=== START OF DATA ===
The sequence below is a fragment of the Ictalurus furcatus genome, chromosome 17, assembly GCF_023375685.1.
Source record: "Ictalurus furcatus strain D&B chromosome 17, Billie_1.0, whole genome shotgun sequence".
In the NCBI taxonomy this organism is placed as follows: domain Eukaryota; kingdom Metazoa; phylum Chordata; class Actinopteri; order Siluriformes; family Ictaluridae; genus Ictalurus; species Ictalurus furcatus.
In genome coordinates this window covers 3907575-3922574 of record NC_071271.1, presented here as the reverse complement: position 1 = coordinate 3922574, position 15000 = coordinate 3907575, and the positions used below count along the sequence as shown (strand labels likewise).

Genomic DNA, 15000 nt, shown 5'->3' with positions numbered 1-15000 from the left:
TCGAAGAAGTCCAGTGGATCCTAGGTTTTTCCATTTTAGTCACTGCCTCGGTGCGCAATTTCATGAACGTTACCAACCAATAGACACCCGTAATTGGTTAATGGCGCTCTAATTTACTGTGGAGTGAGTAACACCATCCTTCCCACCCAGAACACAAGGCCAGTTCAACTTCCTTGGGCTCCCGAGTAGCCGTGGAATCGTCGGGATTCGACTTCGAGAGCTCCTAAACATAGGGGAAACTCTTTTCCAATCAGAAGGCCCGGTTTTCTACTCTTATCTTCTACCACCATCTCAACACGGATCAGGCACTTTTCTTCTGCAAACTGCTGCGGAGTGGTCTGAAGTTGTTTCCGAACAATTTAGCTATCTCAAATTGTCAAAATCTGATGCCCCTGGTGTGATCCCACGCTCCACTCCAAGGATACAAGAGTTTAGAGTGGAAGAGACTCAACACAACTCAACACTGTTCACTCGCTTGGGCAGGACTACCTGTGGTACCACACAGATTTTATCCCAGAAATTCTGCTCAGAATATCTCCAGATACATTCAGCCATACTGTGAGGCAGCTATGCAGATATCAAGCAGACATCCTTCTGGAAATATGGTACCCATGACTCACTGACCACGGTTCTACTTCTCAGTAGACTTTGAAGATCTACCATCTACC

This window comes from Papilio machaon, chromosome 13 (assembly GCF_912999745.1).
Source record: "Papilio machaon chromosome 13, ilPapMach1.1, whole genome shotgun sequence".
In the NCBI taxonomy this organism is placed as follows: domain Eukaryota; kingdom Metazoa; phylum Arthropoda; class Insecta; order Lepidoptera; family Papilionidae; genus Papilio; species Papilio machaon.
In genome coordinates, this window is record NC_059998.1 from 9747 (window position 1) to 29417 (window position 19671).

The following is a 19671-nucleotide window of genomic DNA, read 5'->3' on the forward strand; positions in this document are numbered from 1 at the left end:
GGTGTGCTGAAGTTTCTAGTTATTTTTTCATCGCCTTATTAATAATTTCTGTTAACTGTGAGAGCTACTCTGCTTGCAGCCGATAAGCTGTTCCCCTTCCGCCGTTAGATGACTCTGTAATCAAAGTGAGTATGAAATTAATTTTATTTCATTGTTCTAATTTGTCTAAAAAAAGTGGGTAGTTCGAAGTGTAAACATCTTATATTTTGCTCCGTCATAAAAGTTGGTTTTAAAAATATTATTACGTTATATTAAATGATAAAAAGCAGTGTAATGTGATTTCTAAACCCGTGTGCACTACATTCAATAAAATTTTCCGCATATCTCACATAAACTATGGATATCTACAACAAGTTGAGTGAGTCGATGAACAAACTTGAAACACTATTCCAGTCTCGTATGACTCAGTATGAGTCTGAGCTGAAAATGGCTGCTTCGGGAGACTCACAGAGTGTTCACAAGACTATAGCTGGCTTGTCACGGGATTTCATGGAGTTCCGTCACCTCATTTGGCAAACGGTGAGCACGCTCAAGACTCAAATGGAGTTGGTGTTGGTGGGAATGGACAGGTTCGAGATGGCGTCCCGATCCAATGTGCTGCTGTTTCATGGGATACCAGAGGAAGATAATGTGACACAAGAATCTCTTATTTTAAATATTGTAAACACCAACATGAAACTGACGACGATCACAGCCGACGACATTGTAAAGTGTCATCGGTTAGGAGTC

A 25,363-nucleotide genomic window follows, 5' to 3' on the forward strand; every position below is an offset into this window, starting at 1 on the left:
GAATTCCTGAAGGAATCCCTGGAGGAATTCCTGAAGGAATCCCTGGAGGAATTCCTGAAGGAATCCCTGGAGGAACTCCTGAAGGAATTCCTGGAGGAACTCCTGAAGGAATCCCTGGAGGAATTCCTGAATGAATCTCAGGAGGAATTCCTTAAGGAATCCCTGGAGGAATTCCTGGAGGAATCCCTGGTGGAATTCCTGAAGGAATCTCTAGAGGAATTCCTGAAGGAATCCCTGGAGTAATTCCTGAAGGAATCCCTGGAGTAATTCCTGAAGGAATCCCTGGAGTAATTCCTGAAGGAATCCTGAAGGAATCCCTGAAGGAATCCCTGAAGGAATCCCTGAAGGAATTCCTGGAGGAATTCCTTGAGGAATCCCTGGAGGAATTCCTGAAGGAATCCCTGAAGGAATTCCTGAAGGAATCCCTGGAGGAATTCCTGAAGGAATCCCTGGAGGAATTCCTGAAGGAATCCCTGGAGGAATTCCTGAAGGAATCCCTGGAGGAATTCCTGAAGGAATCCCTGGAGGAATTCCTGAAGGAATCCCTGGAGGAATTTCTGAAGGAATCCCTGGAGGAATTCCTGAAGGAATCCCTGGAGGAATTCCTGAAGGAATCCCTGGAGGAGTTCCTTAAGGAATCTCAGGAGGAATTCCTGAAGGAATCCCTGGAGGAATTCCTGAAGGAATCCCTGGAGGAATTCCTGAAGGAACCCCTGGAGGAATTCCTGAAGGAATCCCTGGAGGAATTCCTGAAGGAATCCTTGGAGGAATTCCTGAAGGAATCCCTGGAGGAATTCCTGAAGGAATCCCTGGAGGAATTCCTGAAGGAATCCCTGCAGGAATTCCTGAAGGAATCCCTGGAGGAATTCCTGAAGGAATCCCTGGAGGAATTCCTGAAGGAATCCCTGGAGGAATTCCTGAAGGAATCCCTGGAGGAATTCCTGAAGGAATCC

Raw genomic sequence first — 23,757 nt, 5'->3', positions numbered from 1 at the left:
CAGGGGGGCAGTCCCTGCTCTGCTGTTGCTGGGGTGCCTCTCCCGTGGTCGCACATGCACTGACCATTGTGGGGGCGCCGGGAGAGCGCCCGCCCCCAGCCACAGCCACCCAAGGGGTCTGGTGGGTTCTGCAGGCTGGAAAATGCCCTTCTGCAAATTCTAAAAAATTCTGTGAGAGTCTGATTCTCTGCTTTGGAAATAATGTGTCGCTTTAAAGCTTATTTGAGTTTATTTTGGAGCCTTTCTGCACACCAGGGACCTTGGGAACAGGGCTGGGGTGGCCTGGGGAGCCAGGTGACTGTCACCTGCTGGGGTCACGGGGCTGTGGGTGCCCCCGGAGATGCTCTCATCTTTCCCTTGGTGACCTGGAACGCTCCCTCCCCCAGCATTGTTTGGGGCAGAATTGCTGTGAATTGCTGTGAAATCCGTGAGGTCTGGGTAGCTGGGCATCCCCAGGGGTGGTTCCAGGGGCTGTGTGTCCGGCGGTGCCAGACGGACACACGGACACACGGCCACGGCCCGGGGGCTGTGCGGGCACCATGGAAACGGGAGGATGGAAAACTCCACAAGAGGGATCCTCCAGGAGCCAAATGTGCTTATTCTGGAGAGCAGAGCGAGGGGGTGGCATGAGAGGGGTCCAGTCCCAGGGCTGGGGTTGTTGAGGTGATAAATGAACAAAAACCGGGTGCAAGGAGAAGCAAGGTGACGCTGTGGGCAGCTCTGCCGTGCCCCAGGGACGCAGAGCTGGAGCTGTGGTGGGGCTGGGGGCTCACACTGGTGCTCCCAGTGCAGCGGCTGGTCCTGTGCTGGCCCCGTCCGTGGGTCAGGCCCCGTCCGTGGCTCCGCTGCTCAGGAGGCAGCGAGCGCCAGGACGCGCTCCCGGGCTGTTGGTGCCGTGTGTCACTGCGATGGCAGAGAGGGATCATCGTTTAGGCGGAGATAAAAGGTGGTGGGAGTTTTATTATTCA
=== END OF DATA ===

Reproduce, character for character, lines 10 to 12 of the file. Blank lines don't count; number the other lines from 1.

In genome coordinates, this window is record NC_059998.1 from 9747 (window position 1) to 29417 (window position 19671).

The following is a 19671-nucleotide window of genomic DNA, read 5'->3' on the forward strand; positions in this document are numbered from 1 at the left end:
GGTGTGCTGAAGTTTCTAGTTATTTTTTCATCGCCTTATTAATAATTTCTGTTAACTGTGAGAGCTACTCTGCTTGCAGCCGATAAGCTGTTCCCCTTCCGCCGTTAGATGACTCTGTAATCAAAGTGAGTATGAAATTAATTTTATTTCATTGTTCTAATTTGTCTAAAAAAAGTGGGTAGTTCGAAGTGTAAACATCTTATATTTTGCTCCGTCATAAAAGTTGGTTTTAAAAATATTATTACGTTATATTAAATGATAAAAAGCAGTGTAATGTGATTTCTAAACCCGTGTGCACTACATTCAATAAAATTTTCCGCATATCTCACATAAACTATGGATATCTACAACAAGTTGAGTGAGTCGATGAACAAACTTGAAACACTATTCCAGTCTCGTATGACTCAGTATGAGTCTGAGCTGAAAATGGCTGCTTCGGGAGACTCACAGAGTGTTCACAAGACTATAGCTGGCTTGTCACGGGATTTCATGGAGTTCCGTCACCTCATTTGGCAAACGGTGAGCACGCTCAAGACTCAAATGGAGTTGGTGTTGGTGGGAATGGACAGGTTCGAGATGGCGTCCCGATCCAATGTGCTGCTGTTTCATGGGATACCAGAGGAAGATAATGTGACACAAGAATCTCTTATTTTAAATATTGTAAACACCAACATGAAACTGACGACGATCACAGCCGACGACATTGTAAAGTGTCATCGGTTAGGAGTC